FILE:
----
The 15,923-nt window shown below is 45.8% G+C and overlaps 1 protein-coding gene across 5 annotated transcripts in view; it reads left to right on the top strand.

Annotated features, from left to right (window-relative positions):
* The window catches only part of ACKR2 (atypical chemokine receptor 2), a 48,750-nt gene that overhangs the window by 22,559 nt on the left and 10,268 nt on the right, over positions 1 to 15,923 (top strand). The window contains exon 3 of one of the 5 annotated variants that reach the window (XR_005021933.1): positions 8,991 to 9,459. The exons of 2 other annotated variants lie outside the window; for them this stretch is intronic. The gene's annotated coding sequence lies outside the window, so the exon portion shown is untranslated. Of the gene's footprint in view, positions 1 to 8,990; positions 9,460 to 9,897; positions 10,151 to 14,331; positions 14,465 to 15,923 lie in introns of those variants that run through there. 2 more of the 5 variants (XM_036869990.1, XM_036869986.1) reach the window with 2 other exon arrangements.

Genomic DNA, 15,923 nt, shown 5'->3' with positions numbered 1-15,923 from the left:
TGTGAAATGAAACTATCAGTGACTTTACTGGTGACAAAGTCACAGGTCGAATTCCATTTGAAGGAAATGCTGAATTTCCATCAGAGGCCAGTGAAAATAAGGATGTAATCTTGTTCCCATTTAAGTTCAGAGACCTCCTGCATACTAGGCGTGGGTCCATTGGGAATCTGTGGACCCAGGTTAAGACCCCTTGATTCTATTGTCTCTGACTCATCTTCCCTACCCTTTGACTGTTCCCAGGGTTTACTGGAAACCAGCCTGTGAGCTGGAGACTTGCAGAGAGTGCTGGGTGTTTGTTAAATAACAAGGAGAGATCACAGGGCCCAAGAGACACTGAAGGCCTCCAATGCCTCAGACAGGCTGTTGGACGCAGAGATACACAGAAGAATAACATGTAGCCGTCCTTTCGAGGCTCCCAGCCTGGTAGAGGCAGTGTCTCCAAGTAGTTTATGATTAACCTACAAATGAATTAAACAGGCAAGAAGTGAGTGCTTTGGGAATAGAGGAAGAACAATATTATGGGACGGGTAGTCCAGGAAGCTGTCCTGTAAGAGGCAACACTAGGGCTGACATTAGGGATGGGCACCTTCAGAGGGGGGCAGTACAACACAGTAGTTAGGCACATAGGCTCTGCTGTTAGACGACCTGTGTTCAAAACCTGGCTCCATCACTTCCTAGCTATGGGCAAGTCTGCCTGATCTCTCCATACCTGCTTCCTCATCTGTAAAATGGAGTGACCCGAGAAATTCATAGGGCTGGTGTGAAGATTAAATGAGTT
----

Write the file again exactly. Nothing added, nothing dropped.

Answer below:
The 15,923-nt window shown below is 45.8% G+C and overlaps 1 protein-coding gene across 5 annotated transcripts in view; it reads left to right on the top strand.

Annotated features, from left to right (window-relative positions):
* The window catches only part of ACKR2 (atypical chemokine receptor 2), a 48,750-nt gene that overhangs the window by 22,559 nt on the left and 10,268 nt on the right, over positions 1 to 15,923 (top strand). The window contains exon 3 of one of the 5 annotated variants that reach the window (XR_005021933.1): positions 8,991 to 9,459. The exons of 2 other annotated variants lie outside the window; for them this stretch is intronic. The gene's annotated coding sequence lies outside the window, so the exon portion shown is untranslated. Of the gene's footprint in view, positions 1 to 8,990; positions 9,460 to 9,897; positions 10,151 to 14,331; positions 14,465 to 15,923 lie in introns of those variants that run through there. 2 more of the 5 variants (XM_036869990.1, XM_036869986.1) reach the window with 2 other exon arrangements.

Genomic DNA, 15,923 nt, shown 5'->3' with positions numbered 1-15,923 from the left:
TGTGAAATGAAACTATCAGTGACTTTACTGGTGACAAAGTCACAGGTCGAATTCCATTTGAAGGAAATGCTGAATTTCCATCAGAGGCCAGTGAAAATAAGGATGTAATCTTGTTCCCATTTAAGTTCAGAGACCTCCTGCATACTAGGCGTGGGTCCATTGGGAATCTGTGGACCCAGGTTAAGACCCCTTGATTCTATTGTCTCTGACTCATCTTCCCTACCCTTTGACTGTTCCCAGGGTTTACTGGAAACCAGCCTGTGAGCTGGAGACTTGCAGAGAGTGCTGGGTGTTTGTTAAATAACAAGGAGAGATCACAGGGCCCAAGAGACACTGAAGGCCTCCAATGCCTCAGACAGGCTGTTGGACGCAGAGATACACAGAAGAATAACATGTAGCCGTCCTTTCGAGGCTCCCAGCCTGGTAGAGGCAGTGTCTCCAAGTAGTTTATGATTAACCTACAAATGAATTAAACAGGCAAGAAGTGAGTGCTTTGGGAATAGAGGAAGAACAATATTATGGGACGGGTAGTCCAGGAAGCTGTCCTGTAAGAGGCAACACTAGGGCTGACATTAGGGATGGGCACCTTCAGAGGGGGGCAGTACAACACAGTAGTTAGGCACATAGGCTCTGCTGTTAGACGACCTGTGTTCAAAACCTGGCTCCATCACTTCCTAGCTATGGGCAAGTCTGCCTGATCTCTCCATACCTGCTTCCTCATCTGTAAAATGGAGTGACCCGAGAAATTCATAGGGCTGGTGTGAAGATTAAATGAGTT